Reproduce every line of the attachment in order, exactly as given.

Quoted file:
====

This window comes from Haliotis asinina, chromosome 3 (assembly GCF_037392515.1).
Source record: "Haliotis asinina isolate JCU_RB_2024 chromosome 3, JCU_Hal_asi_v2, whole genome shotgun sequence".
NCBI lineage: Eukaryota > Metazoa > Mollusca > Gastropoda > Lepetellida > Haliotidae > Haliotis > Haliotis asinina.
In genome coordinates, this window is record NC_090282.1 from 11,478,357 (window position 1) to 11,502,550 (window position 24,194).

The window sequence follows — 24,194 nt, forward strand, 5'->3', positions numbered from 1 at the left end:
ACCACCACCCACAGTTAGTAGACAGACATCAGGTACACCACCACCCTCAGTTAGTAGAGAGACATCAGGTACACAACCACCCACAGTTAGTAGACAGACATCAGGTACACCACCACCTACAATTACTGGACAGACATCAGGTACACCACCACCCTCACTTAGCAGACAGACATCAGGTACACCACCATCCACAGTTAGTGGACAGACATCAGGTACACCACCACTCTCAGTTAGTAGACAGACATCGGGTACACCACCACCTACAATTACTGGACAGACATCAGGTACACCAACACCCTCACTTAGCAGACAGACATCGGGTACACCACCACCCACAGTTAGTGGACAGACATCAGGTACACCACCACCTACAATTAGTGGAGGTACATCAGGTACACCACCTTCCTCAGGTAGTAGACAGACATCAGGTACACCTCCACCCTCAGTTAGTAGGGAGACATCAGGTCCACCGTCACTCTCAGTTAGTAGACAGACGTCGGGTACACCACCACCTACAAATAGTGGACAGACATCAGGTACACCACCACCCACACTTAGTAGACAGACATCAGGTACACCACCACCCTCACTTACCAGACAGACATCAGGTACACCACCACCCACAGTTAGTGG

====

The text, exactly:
This window comes from Haliotis asinina, chromosome 3 (assembly GCF_037392515.1).
Source record: "Haliotis asinina isolate JCU_RB_2024 chromosome 3, JCU_Hal_asi_v2, whole genome shotgun sequence".
NCBI lineage: Eukaryota > Metazoa > Mollusca > Gastropoda > Lepetellida > Haliotidae > Haliotis > Haliotis asinina.
In genome coordinates, this window is record NC_090282.1 from 11,478,357 (window position 1) to 11,502,550 (window position 24,194).

The window sequence follows — 24,194 nt, forward strand, 5'->3', positions numbered from 1 at the left end:
ACCACCACCCACAGTTAGTAGACAGACATCAGGTACACCACCACCCTCAGTTAGTAGAGAGACATCAGGTACACAACCACCCACAGTTAGTAGACAGACATCAGGTACACCACCACCTACAATTACTGGACAGACATCAGGTACACCACCACCCTCACTTAGCAGACAGACATCAGGTACACCACCATCCACAGTTAGTGGACAGACATCAGGTACACCACCACTCTCAGTTAGTAGACAGACATCGGGTACACCACCACCTACAATTACTGGACAGACATCAGGTACACCAACACCCTCACTTAGCAGACAGACATCGGGTACACCACCACCCACAGTTAGTGGACAGACATCAGGTACACCACCACCTACAATTAGTGGAGGTACATCAGGTACACCACCTTCCTCAGGTAGTAGACAGACATCAGGTACACCTCCACCCTCAGTTAGTAGGGAGACATCAGGTCCACCGTCACTCTCAGTTAGTAGACAGACGTCGGGTACACCACCACCTACAAATAGTGGACAGACATCAGGTACACCACCACCCACACTTAGTAGACAGACATCAGGTACACCACCACCCTCACTTACCAGACAGACATCAGGTACACCACCACCCACAGTTAGTGG